Our stop at the Lincoln Boyhood Home National Memorial wasn’t planned today as we somehow had mapped this site to the wrong city (and to a few days down the road), but driving down scenic Rt. 62, we decided to stop and we’re glad we did.
Though honest Abe made a name for himself as lawyer, Senator, and US President from the state of Illinois, his formative years we spent in the state of Indiana. When Abraham was 7, his father Thomas moved the family from Northern Kentucky to a spot of land he marked a few weeks earlier as his homestead. In Indiana, he developed a passion for learning thanks to the insistence of his mother that he and his older sister Sarah learn to read and write. As we would learn, many of the stories we heard of Abe’s upbringing were written on the walls and foundation of this tiny farm.
On the site of the memorial, is a visitors center that offers a 15-minute video about Lincoln in Indiana, as well as shrines to his childhood and to his beloved mother – Nancy Hanks Lincoln.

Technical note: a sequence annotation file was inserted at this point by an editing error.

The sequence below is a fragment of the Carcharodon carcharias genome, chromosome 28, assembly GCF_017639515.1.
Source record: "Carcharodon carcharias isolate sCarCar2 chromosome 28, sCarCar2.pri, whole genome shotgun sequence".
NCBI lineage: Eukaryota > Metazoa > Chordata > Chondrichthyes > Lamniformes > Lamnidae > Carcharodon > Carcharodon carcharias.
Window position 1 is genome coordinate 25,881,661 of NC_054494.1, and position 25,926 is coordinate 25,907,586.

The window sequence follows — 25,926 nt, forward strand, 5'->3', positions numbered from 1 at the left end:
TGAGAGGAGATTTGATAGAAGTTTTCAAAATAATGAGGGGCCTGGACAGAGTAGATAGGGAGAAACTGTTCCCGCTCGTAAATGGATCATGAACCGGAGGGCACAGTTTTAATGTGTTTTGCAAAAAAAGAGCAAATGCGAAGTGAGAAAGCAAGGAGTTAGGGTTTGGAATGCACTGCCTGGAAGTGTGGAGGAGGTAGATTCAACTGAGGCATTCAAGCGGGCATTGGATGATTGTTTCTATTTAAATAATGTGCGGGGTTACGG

Just up the hill from the visitors center, is a long grassy knoll focused on a tall silvery flagpole topped with the United States flag that vaguely resembles the National Mall in Washinton DC. Just over this hill is what is believed to be the final resting place of Lincoln’s ever-influential mother who died of milk sickness only two years after the family had moved to Indiana.
Continuing down the path, you come upon the working farm of Thomas Lincoln, the National Park System manages the property – raising corn, soy beans and livestock. Also featured is a smoke house and the elder Lincoln’s carpentry barn. Thomas Lincoln was well-known at the time for his cabinet making.
This park was founded in the 1930s when archeologists uncovered what is believed to be the framework of Lincoln’s boyhood home. The hearth rocks were reassembled and, along with the foundation logs, were bronzed for posterity.
If you’re a history fan or a Hoosier, this is a must-see.